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Networking is something everyone in business does in some shape or form. For some, it involves attending conferences and events specifically designed to enhance meet-and-greet or wine-and-dine opportunities, and for others it consists of one-on-one conversations and informal connections between colleagues.

There are a plethora of books, seminars, and workshops that teach business people how to become more effective at networking. However, dusting off an old copy of Stephen Covey’s “Seven Habits of Highly Effective People” can provide a major jumpstart to improving overall networking skills. Practicing these habits can put you far ahead of the people you may encounter simply handing out a fistful of business cards and making not-so-interesting small talk at the next conference or business meeting. Although Covey’s book provides seven habits for more personal effectiveness, three of them relate directly to creating better networking relationships.

Networking Habit # 1 - Think Win-Win

Developing the habit of thinking win-win can be a challenge in the business arena. Business success requires a return on investment; and this includes investments of money, time, and effort. Business professionals who make the investment to attend a conference, event, or meeting expect that by making the investment, they will reap a return in the not-so-distant future. Oftentimes the return on investment being sought doesn’t include helping someone else achieve a positive return on their investment. However, highly effective networkers believe that their likelihood of getting a positive return is directly correlated to their success in helping others get the same positive return. They also understand that thinking win-win is not a “quid pro quo” exchange, but is gained by continually building up goodwill with business colleagues, which comes by helping others get what they want. While this habit is not a “get-rich-quick” tactic that will provide immediate returns, over time it will create deeper and more trusting relationships that can lead to opportunities to win big in the future.

Networking Habit #2 - Seek First to Understand, Then to Be Understood

Another habit that will lead to networking success is seeking first to understand, then to be understood. This habit entails approaching networking situations with the goal of understanding what a potential business colleague is seeking to accomplish in order to offer meaningful support toward helping them reach their goal. There is an adage that says: people don’t care what you know, until they know that you care. Taking the time to understand someone else’s business goals and objectives shows that you care about what is important to them, and that will make them much more likely to care about what is important to you. Once you have demonstrated that you understand the goals of the person you are networking with, the person will most likely return the gesture by taking the time to understand and support your goals as well.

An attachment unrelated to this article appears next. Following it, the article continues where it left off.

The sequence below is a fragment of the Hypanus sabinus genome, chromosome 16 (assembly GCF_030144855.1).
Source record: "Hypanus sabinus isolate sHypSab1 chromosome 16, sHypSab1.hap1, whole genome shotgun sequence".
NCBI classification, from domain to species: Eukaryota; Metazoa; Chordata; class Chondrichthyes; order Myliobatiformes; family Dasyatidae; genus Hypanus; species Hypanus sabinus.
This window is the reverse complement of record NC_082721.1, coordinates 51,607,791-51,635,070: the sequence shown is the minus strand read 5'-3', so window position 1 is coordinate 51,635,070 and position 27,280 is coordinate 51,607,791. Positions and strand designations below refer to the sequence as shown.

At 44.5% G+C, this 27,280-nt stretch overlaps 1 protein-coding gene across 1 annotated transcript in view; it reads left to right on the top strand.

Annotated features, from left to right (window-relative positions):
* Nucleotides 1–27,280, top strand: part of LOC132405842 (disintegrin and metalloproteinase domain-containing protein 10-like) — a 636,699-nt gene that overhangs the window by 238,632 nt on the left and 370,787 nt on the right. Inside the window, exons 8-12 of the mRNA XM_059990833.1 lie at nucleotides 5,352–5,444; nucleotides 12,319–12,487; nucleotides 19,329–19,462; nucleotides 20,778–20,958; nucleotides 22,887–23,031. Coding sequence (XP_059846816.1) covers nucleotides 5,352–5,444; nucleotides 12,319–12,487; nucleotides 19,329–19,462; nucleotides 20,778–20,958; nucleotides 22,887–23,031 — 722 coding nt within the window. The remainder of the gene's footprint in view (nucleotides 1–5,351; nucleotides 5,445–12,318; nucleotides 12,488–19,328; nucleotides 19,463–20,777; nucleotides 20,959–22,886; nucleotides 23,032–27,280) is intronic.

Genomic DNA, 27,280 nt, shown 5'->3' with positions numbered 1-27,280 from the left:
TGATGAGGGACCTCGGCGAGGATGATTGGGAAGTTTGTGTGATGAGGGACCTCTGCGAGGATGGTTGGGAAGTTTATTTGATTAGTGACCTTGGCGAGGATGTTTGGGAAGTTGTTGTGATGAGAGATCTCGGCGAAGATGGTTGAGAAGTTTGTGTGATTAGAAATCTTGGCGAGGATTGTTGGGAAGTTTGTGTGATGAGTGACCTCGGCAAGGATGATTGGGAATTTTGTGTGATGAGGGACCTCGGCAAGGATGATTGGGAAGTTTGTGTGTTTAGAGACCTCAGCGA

Networking Habit #3 - Build Synergy

The habit of building synergy involves finding ways to collaborate with others in a way that accelerates success or leads to a greater level of success than could have been achieved without the relationship. Maybe you can connect the target of your networking relationship to another person that will increase their capabilities and capacity in a way that leads to bigger opportunities. The habit of building synergy seeks ways to partner with another person in a manner that leads to greater success. Making this effort can lead to long-term relationships based on mutual respect, trust, and partnerships that can elevate networking experiences to unprecedented levels.

Highly effective networking is a contact sport. This is the reason why most people aren’t very good at it. It involves being open, transparent, and connecting in meaningful ways with others, with the goal of helping both them and yourself succeed. Making an introduction and exchanging business cards only scratches the surface of a true networking relationship. But for those willing to make the effort to engage in more than transactional connections, learning how to become an effective networker is one of the best investments a business professional can make. For more information about how to build your business and leverage networking opportunities, make plans to attend The Institute’s 2016 Executive Networking Conference (ENC2016) in Charlotte, NC on April 14-16; for details, visit www.TheInstituteNC.org/ENC2016 and follow @TheInstituteNC on Twitter.